Vaccine Clinics Offered For New Students In Oil Patch

Sherry Adams, executive officer for the Southwest District Health Unit, demonstrates how the mobile vaccination clinic works Saturday at the Williams County Fairgrounds in Williston. Amy Dalrymple / Forum Communications

WILLISTON, N.D. – With an influx of new students moving to the Oil Patch and North Dakota on track to double the number of reported whooping cough cases this year, health officials are taking action.

The North Dakota Department of Health and several other health care partners are teaming up to offer mass vaccination clinics in Williston and Watford City this fall to minimize the spread of preventable diseases in schools.

As northwest North Dakota schools see jumps in enrollment, health officials are unsure of the vaccination status of new students, said Kirby Kruger, director of the Division of Disease Control for the Department of Health.

“They really are the best way to prevent illnesses,” Kruger said of vaccines.

But getting a clinic appointment in some Oil Patch communities can take weeks due to the population boom.

“Health care is overwhelmed in the area, and we’re not able to get all the kids in,” said Javayne Oyloe, executive officer for the Upper Missouri District Public Health Unit in Williston.

The Department of Health is partnering with several health care entities from western North Dakota to set up mobile clinics in Williston and Watford City aimed at school-aged children.

“We’re just trying to make it as easy as possible to get those kids vaccinated,” said Sherry Adams, site commander and executive officer for the Southwest District Public Health Unit based in Dickinson.

Cases of pertussis, or whooping cough, are up nationally, as well as in North Dakota, but can be prevented with a vaccination, Kruger said.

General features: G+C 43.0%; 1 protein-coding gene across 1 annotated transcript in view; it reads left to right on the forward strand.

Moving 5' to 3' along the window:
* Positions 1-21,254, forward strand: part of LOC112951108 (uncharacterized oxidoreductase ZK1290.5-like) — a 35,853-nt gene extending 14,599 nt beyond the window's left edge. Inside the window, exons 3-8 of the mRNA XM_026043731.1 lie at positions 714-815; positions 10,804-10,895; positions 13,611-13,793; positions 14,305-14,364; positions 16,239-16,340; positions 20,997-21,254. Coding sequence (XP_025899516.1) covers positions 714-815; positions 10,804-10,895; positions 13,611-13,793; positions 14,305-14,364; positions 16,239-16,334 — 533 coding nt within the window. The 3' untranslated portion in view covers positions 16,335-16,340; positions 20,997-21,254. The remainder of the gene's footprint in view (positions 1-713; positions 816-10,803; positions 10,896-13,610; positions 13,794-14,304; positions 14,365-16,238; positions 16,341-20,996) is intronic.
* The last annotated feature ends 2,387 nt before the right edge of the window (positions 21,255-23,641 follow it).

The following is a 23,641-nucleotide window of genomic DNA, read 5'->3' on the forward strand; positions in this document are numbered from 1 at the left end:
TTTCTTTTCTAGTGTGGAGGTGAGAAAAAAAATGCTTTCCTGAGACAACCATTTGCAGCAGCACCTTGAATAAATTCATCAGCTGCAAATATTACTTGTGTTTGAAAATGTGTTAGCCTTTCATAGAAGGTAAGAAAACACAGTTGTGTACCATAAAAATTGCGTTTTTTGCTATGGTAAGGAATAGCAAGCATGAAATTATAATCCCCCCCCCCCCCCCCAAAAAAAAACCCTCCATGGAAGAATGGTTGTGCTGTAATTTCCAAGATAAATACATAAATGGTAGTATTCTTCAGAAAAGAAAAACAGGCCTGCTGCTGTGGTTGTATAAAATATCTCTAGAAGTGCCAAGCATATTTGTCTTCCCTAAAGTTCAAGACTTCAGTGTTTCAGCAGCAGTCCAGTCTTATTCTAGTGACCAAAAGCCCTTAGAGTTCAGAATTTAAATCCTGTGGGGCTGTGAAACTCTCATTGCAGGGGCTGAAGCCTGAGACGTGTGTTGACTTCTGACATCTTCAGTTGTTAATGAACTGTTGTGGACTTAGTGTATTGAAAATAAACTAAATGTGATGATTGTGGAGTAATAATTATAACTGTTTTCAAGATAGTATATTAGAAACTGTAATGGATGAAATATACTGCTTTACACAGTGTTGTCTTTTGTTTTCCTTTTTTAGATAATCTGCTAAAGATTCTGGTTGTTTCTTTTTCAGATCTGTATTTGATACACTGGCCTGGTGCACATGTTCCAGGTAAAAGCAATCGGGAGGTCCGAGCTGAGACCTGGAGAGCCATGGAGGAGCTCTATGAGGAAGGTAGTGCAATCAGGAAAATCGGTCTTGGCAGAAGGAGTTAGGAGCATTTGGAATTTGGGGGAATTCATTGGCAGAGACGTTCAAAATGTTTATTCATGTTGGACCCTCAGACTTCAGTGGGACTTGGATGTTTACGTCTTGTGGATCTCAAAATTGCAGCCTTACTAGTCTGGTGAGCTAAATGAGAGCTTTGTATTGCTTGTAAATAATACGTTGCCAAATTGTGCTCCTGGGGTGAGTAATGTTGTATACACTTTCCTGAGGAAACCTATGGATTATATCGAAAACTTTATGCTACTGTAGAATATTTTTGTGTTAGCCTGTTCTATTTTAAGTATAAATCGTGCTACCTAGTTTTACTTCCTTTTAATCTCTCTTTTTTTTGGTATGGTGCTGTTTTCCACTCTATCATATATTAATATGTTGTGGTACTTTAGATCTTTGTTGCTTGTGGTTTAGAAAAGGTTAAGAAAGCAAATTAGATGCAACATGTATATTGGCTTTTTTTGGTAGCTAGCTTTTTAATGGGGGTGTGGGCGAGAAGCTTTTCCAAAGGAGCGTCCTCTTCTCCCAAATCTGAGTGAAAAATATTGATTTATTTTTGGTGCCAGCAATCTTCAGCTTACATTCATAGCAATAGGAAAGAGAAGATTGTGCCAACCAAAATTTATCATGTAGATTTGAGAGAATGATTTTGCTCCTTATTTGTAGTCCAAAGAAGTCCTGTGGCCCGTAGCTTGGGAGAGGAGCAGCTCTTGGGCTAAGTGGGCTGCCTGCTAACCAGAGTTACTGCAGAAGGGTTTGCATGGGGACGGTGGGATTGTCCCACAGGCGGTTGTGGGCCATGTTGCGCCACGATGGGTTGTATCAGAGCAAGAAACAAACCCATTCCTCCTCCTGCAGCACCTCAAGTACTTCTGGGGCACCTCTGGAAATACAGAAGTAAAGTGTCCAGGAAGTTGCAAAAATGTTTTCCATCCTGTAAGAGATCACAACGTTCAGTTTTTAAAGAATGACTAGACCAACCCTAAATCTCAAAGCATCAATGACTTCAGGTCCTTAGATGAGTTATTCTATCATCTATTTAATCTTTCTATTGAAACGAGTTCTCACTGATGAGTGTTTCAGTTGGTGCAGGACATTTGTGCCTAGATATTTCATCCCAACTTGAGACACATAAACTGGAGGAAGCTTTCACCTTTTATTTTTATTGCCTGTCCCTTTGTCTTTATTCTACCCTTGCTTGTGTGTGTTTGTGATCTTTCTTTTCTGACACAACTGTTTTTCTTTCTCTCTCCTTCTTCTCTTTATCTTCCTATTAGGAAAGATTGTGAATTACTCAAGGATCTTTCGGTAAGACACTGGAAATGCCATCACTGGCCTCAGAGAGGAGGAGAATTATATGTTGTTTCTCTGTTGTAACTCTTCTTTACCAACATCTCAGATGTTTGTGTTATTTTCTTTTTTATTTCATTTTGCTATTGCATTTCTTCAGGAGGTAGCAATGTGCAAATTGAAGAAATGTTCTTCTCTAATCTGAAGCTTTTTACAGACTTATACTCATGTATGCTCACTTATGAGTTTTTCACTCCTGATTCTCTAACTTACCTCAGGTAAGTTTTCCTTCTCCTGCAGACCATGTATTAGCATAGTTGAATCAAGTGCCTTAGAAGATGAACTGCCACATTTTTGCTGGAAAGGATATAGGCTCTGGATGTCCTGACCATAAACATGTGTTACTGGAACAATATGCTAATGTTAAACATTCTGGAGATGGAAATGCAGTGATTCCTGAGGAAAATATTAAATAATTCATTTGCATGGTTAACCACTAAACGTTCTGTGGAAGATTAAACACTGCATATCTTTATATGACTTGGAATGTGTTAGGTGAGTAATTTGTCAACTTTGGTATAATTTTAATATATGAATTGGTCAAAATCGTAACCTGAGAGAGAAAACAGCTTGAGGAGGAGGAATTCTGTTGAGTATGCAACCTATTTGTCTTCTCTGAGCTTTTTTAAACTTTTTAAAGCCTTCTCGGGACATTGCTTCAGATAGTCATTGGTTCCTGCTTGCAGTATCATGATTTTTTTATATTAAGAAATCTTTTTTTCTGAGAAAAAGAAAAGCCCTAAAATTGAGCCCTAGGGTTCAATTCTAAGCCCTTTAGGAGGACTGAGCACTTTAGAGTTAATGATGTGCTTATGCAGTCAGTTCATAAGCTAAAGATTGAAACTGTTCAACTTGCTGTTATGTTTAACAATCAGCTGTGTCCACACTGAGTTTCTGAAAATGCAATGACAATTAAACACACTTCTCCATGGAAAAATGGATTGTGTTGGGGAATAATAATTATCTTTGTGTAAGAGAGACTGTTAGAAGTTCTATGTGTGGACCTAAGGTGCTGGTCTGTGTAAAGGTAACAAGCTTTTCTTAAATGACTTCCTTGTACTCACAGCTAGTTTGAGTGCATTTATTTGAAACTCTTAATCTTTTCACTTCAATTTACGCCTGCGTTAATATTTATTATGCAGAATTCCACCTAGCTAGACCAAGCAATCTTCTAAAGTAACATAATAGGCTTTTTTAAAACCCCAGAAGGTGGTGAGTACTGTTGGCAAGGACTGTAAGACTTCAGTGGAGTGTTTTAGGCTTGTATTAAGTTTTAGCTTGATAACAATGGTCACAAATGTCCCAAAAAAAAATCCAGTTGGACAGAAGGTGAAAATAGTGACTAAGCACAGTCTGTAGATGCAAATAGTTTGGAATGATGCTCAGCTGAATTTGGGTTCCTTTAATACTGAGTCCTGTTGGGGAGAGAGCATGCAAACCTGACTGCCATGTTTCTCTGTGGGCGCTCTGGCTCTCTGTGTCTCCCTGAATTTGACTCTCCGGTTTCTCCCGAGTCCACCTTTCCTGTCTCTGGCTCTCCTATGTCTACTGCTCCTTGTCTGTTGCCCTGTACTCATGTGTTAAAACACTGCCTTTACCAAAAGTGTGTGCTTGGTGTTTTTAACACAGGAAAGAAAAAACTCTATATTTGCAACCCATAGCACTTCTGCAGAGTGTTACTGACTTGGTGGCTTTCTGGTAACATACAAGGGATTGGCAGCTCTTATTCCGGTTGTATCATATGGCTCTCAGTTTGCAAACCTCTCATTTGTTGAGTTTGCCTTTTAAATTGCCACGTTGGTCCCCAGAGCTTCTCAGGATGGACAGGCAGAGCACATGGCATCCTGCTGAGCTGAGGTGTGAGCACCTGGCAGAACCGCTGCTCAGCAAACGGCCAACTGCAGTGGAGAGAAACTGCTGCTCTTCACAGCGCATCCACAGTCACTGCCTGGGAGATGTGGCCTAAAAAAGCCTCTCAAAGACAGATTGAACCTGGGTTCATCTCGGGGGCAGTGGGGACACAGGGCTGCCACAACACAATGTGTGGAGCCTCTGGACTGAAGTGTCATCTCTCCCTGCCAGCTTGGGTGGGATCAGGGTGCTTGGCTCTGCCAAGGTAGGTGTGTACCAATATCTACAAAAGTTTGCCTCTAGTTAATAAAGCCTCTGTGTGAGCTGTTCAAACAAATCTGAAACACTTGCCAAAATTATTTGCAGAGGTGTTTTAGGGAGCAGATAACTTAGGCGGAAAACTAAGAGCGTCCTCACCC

North Dakota has reported 129 cases of pertussis so far this year, with 100 of those cases affecting people under age 18, according to the Department of Health.

For all of 2011, North Dakota had 70 cases of pertussis.

The clinic also offers all other vaccinations that are required for children. Clients only pay the administrative cost, not the cost of the vaccine, Adams said. If a family can’t afford that, the cost will be waived, she said.

The first clinic held Saturday at the Williams County Fairground in Williston only saw six children by mid-afternoon, despite widespread advertising.

Health officials planned the vaccination clinic based on projections that Williston Public Schools could see up to 1,200 new students this fall. During the district’s first week, it reported an increase of about 230 students.

Watford City’s first clinic held Friday had two children.

Clinics will be offered again in Williston on Sept. 29 and Oct. 13. Watford City will hold clinics Sept. 28 and Oct. 12. Times and locations will be advertised closer to those dates. People in the Williston area can tune to 1620 AM to get more information.

Due to the low turnouts, the clinics may be modified to also offer flu vaccines to adults.

1 Response

  1. E Haugrud

    In 2010, an analysis of a California whooping cough outbreak published in the medical literature revealed that more than 80% were fully vaccinated and pertussis vaccine effectiveness was only between 24% and 41% in children two to 18 years old after three years from the date of vaccination.

    As of August 2012, about half of the 2,982 awards for vaccine injury and death totaling nearly $2.5 billion dollars made under the U.S. 1986 National Childhood Vaccine Injury Act involve pertussis containing vaccines.

    Most pediatric neurologists acknowledge that vaccination, including use of vaccines for smallpox, rabies, influenza, mumps, measles, tetanus, polio and pertussis, can and does occasionally cause neurological complications that can lead to permanent brain dysfunction.
    Need anything more be said?

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